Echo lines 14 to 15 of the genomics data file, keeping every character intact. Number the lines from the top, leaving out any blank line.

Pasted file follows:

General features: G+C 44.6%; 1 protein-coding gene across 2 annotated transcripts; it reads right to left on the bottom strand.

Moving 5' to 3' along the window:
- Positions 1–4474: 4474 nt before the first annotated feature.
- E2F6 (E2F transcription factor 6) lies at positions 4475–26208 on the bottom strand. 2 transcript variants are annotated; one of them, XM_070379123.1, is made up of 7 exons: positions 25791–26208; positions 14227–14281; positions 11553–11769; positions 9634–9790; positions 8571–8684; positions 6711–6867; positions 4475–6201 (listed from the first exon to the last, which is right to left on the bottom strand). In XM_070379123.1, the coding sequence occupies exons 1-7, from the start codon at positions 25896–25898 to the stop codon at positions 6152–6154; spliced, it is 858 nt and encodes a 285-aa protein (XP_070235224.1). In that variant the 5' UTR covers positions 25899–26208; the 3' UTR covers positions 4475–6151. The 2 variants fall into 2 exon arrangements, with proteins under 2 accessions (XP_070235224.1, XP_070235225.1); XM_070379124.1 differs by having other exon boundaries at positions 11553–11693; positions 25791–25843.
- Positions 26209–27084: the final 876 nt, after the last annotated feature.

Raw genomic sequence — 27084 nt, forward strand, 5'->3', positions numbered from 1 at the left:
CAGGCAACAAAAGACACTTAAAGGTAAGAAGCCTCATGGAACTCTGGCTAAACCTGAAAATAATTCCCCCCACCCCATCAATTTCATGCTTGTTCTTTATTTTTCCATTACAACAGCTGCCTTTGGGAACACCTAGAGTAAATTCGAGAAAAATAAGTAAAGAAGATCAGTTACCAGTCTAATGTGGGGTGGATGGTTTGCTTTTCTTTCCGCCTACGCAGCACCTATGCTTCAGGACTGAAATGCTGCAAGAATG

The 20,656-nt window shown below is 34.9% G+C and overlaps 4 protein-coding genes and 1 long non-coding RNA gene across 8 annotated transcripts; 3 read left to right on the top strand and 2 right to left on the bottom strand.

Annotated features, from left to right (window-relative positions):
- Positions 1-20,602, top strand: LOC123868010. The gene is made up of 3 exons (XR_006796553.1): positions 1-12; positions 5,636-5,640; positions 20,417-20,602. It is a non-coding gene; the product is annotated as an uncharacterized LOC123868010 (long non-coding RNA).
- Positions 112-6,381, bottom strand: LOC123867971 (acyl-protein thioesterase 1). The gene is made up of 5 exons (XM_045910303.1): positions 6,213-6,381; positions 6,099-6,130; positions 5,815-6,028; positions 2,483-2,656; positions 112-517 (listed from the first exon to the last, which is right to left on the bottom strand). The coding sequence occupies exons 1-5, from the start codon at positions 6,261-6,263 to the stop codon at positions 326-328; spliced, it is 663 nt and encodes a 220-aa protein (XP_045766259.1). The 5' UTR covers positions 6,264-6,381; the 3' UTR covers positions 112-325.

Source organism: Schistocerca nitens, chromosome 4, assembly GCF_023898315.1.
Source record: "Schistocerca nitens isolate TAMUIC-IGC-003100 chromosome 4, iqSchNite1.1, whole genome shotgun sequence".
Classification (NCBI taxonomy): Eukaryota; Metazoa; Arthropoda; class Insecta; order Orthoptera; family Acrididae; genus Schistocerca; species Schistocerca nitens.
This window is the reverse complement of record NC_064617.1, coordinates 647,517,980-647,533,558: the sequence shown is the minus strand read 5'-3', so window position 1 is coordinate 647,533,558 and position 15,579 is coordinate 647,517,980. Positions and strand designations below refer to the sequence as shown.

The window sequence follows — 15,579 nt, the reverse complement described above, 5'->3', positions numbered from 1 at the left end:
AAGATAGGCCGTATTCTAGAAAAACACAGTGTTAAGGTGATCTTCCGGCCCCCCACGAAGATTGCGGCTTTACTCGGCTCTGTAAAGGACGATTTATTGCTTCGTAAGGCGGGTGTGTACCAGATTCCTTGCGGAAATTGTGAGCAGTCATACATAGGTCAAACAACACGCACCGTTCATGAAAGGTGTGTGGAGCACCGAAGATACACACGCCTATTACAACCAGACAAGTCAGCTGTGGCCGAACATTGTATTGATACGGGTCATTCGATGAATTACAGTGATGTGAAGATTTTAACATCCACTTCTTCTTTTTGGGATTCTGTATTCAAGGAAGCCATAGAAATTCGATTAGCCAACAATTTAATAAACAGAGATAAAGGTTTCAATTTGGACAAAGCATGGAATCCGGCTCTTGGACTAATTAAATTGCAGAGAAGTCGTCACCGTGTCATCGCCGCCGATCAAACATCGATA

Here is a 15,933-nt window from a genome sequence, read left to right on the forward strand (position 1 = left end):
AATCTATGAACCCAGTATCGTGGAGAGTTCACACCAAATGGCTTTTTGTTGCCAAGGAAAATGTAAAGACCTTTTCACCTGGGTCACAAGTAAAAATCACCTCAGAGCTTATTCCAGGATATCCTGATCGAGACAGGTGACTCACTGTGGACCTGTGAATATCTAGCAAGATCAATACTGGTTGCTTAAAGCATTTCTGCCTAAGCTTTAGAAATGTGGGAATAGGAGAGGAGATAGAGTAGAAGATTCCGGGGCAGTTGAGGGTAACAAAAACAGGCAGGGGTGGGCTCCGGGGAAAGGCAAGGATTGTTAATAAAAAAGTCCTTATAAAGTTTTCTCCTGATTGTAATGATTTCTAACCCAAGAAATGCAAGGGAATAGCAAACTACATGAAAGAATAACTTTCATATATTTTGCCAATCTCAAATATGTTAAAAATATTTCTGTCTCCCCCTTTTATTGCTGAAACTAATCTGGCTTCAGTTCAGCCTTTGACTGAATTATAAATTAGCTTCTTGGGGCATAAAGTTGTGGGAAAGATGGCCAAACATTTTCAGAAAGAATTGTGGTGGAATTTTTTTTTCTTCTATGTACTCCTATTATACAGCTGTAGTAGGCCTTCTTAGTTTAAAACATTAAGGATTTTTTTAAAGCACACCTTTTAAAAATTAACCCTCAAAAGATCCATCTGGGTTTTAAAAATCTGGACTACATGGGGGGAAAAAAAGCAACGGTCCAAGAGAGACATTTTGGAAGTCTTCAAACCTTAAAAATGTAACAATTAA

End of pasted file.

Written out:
Classification (NCBI taxonomy): Eukaryota; Metazoa; Arthropoda; class Insecta; order Orthoptera; family Acrididae; genus Schistocerca; species Schistocerca nitens.
This window is the reverse complement of record NC_064617.1, coordinates 647,517,980-647,533,558: the sequence shown is the minus strand read 5'-3', so window position 1 is coordinate 647,533,558 and position 15,579 is coordinate 647,517,980. Positions and strand designations below refer to the sequence as shown.